So utilizing a Callback function, a programmer was able to write a sorting algorithm without knowing what was getting sorted, and another programmer could sort his data without knowing HOW to implement sort logic (by supplying the compare logic via a Callback).  Effectively two pieces of logic got "linked' together at run-time by simply supplying a pointer to a Callback function.
nagaharikolaAuthor Commented:
I am not clear on this point yet.
how it is different from normal function.
evilrixSenior Software Engineer (Avast)Commented:
>> I am not clear on this point yet.
>> how it is different from normal function.

As I said in my [the] very first comment... it's not different.


"A callback function is just a function that is called indirectly via a pointer. "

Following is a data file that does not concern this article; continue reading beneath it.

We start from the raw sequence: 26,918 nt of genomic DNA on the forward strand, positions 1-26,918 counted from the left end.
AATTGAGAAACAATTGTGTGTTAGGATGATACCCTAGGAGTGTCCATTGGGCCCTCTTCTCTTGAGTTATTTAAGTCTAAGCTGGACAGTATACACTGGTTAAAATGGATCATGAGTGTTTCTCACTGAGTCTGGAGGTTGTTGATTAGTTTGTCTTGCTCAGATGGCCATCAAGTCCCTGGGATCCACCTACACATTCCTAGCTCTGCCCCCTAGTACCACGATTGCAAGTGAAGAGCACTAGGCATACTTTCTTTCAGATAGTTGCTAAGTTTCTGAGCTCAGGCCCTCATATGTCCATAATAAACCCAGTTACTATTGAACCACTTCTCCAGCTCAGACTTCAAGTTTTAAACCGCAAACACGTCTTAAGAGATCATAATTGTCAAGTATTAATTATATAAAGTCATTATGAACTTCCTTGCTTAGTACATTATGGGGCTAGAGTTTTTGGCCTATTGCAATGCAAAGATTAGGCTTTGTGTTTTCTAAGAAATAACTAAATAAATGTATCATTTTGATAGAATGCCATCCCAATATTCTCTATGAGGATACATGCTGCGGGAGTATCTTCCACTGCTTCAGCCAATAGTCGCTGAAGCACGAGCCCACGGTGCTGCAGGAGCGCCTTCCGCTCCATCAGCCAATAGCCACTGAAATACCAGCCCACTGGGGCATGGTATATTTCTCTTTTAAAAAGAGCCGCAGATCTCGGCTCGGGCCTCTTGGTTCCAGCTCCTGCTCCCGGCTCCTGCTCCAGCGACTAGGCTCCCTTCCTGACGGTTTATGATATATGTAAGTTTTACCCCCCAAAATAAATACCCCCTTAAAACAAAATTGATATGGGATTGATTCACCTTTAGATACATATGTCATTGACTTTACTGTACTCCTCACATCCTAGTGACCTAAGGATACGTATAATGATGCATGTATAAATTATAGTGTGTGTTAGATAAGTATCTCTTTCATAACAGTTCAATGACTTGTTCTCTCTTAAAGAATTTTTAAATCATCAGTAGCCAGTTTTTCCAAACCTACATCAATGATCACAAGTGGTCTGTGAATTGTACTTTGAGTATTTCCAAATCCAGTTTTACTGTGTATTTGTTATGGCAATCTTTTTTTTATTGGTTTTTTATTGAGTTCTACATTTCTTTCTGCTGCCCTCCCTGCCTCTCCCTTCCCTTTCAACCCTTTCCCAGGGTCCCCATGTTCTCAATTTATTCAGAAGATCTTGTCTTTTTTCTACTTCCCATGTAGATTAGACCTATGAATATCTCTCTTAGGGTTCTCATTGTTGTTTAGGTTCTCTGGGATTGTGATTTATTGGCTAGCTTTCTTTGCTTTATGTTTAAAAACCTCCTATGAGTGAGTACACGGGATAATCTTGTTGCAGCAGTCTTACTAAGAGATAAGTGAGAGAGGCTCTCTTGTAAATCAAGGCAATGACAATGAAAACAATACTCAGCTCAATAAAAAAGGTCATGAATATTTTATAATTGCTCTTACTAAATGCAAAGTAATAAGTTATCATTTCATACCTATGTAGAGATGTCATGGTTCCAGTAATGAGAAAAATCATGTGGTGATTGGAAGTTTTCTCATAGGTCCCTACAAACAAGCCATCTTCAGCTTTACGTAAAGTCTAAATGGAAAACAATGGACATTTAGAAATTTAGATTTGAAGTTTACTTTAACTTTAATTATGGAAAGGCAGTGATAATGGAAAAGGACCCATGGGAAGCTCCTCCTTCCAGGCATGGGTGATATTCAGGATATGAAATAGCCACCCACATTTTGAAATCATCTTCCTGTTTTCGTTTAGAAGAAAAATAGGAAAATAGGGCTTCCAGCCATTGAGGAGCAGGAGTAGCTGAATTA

Do you understand what a pointer is, what a pointer to a function is and what it means to call a function via a pointer?
nagaharikolaAuthor Commented:
yes i understand that.
the link given is not clear for me.
evilrixSenior Software Engineer (Avast)Commented:
>> the link given is not clear for me.
Specifically, what is not clear? What don't you understand?
>> I am not clear on this point yet.
>> how it is different from normal function.
Think of it more like a role that a function can play.

E.g. take a number 12. It's a number, but it could be my birth date or it could be distance in miles from your home to your office or it could be number of volleyball players allowed in a team.
So its the same, but it can play many roles.

Another example: A cop can be:
- a father
- a friend
- a traffic cop
- a federal cop
- ...

A function is just a function, when you use it in some special cases (e.g. the passing it as a param to a sort algorithm) it acts as a callback function. So a callback function is also a "normal function".
nagaharikolaAuthor Commented:
>>callback function is also a "normal function".
   if callback function is a normal function why we have to go for it.

Do you mean defination of  call back function changes for different scenarios.
please explain with a code snippet  

nagaharikolaAuthor Commented: